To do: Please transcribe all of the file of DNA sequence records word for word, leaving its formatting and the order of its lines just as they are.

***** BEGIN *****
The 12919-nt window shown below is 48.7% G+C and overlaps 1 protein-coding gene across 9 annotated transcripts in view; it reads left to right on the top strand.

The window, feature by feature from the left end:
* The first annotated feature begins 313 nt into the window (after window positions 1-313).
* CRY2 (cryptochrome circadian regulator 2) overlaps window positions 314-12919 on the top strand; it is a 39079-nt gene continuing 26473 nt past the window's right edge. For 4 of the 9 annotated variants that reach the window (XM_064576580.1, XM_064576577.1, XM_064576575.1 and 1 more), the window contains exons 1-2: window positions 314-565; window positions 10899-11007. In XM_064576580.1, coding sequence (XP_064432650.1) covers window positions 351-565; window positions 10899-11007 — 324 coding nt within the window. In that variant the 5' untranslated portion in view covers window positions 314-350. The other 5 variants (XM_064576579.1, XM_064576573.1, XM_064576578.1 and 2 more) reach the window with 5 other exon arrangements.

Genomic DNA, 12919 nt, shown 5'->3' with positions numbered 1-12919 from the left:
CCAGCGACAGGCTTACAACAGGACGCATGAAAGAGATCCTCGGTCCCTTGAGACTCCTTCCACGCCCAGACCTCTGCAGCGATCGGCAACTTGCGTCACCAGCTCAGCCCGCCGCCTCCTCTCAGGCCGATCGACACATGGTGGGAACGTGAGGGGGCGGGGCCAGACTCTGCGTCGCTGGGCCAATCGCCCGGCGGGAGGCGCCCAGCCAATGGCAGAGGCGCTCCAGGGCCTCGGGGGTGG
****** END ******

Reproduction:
The 12919-nt window shown below is 48.7% G+C and overlaps 1 protein-coding gene across 9 annotated transcripts in view; it reads left to right on the top strand.

The window, feature by feature from the left end:
* The first annotated feature begins 313 nt into the window (after window positions 1-313).
* CRY2 (cryptochrome circadian regulator 2) overlaps window positions 314-12919 on the top strand; it is a 39079-nt gene continuing 26473 nt past the window's right edge. For 4 of the 9 annotated variants that reach the window (XM_064576580.1, XM_064576577.1, XM_064576575.1 and 1 more), the window contains exons 1-2: window positions 314-565; window positions 10899-11007. In XM_064576580.1, coding sequence (XP_064432650.1) covers window positions 351-565; window positions 10899-11007 — 324 coding nt within the window. In that variant the 5' untranslated portion in view covers window positions 314-350. The other 5 variants (XM_064576579.1, XM_064576573.1, XM_064576578.1 and 2 more) reach the window with 5 other exon arrangements.

Genomic DNA, 12919 nt, shown 5'->3' with positions numbered 1-12919 from the left:
CCAGCGACAGGCTTACAACAGGACGCATGAAAGAGATCCTCGGTCCCTTGAGACTCCTTCCACGCCCAGACCTCTGCAGCGATCGGCAACTTGCGTCACCAGCTCAGCCCGCCGCCTCCTCTCAGGCCGATCGACACATGGTGGGAACGTGAGGGGGCGGGGCCAGACTCTGCGTCGCTGGGCCAATCGCCCGGCGGGAGGCGCCCAGCCAATGGCAGAGGCGCTCCAGGGCCTCGGGGGTGG